A parable: once upon a time, a farmer named Noah noticed a frightening change in the weather. A practical man, he began building a great ark with which to preserve his family and the creatures of the world. Until, one day, Noah’s boss saw what he was up to. “Noah, what the hell are you doing?” the boss asked. “The farm is what makes us money. That ark only costs us money. Knock it off, and return to the fields.” He did. And sure enough, the rain washed away the farm. Moral of the story: by the time an ark can prove its usefulness, it’s too late to build it.

What does this parable have to do with the publishing industry? Almost everyone in publishing is aware that change is inevitable—and some even fear the worst. But how many of us continue to simply work the fields as the skies darken? Perhaps Apple will build us an ark, or Google, or maybe Amazon. In any case, it’s safe to say that the ark, so far, is being outsourced. And while we may not know its final shape yet, we can be sure that the ark will be built according to plans that benefit its builder first and foremost.

This isn’t an essay on how to build an ark. It’s about two boys who built a raft.

Staying Afloat

Our company, Electric Literature, launched in 2009, was born from conversations Scott Lindenbaum and I had while editing the Brooklyn Review, the literary magazine published by the Brooklyn College M.F.A. program.

At the time we entered our program, there was a lot of pessimism about the future of literature. As young writers, we know how much hard work goes into writing a great story. Yet looking around, we saw only steadily diminishing returns for that labor. There’s no shortage of new literary journals, online and in print, of course, but most of them either can’t pay their writers or can only afford to pay them in complementary copies. So we asked ourselves, what could we do to expand the market for literary content, particularly short fiction?

Encouraged by reports of the popularity of cellphone reading in Japan and the introduction of e-readers in the U.S. marketplace, we conceived of Electric Literature with this mission: to use new production and distribution channels to help establish a vibrant market for literature.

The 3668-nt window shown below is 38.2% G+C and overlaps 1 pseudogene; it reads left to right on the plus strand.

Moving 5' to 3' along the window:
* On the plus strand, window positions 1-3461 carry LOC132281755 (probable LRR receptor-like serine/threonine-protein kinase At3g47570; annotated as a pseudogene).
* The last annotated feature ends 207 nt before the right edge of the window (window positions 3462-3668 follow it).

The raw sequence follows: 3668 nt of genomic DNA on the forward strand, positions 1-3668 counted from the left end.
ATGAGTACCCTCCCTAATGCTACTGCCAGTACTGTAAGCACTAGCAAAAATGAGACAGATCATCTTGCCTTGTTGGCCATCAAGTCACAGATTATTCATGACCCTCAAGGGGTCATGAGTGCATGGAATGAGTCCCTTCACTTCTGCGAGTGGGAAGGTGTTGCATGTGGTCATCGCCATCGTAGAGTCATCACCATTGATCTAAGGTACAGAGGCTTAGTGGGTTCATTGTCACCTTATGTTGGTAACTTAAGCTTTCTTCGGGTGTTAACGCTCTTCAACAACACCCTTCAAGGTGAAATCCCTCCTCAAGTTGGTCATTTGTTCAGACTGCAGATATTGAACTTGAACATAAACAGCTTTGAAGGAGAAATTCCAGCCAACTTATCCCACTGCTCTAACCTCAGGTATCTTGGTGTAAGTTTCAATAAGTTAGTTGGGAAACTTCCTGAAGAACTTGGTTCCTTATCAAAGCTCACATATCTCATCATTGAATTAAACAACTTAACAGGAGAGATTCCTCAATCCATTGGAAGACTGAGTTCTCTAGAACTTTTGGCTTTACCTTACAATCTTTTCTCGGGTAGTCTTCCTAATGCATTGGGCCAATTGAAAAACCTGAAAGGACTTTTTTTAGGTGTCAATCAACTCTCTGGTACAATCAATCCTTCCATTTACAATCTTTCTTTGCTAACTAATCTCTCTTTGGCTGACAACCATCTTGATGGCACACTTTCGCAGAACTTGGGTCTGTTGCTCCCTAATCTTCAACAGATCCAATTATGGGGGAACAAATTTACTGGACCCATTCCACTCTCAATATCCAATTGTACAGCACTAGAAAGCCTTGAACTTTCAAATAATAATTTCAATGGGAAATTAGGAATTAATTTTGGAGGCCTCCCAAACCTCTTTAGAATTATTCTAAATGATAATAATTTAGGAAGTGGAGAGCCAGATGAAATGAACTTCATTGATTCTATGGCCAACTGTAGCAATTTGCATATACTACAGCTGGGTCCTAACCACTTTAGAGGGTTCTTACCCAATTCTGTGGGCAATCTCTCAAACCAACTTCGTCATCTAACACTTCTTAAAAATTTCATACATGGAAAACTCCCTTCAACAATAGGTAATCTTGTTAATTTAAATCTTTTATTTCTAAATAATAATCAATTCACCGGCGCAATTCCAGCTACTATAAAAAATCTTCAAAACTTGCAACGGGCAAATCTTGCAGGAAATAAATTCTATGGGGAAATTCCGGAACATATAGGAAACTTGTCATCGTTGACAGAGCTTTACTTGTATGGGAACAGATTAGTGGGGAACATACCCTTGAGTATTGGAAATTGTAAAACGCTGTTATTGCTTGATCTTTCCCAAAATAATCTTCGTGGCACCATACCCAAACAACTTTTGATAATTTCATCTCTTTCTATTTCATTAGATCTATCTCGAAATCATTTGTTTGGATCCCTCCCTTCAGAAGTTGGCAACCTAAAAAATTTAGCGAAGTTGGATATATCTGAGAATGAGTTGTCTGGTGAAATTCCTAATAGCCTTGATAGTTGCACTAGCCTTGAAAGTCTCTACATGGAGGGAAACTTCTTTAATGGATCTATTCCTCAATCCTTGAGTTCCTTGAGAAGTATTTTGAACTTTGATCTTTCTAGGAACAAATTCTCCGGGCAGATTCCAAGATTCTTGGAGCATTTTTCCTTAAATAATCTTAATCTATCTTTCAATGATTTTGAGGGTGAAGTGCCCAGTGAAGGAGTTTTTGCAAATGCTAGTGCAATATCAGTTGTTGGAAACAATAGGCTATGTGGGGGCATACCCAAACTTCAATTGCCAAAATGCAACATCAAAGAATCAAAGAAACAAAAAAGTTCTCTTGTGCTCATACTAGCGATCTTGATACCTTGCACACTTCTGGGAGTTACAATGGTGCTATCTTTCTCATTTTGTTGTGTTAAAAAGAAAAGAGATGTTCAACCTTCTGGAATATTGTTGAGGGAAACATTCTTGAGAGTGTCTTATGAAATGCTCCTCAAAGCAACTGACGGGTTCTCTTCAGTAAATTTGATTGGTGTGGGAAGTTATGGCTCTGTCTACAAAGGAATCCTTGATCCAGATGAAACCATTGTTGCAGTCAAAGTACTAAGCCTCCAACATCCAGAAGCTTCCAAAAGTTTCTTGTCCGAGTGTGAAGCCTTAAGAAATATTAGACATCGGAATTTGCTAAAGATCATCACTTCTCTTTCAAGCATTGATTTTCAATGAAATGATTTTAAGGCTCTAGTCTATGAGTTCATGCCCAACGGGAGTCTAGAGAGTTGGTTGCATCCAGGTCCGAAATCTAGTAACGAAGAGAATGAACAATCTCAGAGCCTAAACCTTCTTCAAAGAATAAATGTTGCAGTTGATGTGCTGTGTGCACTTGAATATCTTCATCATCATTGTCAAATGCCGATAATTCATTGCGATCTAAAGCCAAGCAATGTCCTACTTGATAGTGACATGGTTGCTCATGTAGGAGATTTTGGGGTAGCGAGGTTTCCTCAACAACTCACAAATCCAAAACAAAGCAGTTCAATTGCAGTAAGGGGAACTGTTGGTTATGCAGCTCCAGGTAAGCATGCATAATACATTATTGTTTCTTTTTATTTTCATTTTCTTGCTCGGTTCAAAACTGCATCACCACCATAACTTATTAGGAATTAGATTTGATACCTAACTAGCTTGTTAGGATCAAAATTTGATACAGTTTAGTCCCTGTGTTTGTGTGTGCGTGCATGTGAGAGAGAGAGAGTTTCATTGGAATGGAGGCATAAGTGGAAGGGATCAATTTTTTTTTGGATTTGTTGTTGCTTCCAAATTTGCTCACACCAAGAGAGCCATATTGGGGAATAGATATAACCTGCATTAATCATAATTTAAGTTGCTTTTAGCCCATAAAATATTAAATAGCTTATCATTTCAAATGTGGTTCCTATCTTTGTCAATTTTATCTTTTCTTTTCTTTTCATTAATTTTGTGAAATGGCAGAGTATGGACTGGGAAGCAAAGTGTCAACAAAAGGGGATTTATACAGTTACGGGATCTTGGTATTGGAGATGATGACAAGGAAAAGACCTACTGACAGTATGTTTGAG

Using digital distribution, we found that we could displace upfront printing and other setup costs, perhaps $5,000 for the average small literary journal, and instead we could put that money where it belongs, paying five writers $1,000 apiece for their stories.

At Electric Literature, we reject a future where a writer’s creative work is not compensated. And practically speaking, we can’t pay our writers without being paid for our books. So we set out to find a new way of doing business—and we did.

Paying for It

People often refer to Electric Literature as an “online magazine.” In reality, online is the only place we do not publish. Our content is available on the iPhone, iPad, and e-readers like the Kindle and Sony Reader, or as a PDF, EPub, audiobook, or as a print-on-demand paperback through Amazon. But we do not publish on our Web site.

Why? Because we believe that the Web is an environment where free content is abundant, and because it is easier to access free content than paid content on the Web, people don’t pay.

But despite talk of how people expect digital content to be free, people are in fact quite used to paying for it. We pay for apps, ringtones, songs on iTunes, and, yes, books, whether on devices or on our phones. When single-click purchasing from a trusted merchant is available and easy to navigate, charging for content is viable. And while many consumers do expect online content to be free, most expect to pay for content on their devices. Publishers should attempt to preserve and exploit this precedent.

Electric Literature was the first literary magazine to publish on the iPhone. We sold more than 3,600 copies of our first issue on that platform alone—that’s more than the subscriber base of most established literary magazines, and almost five times more than we sold on the Kindle.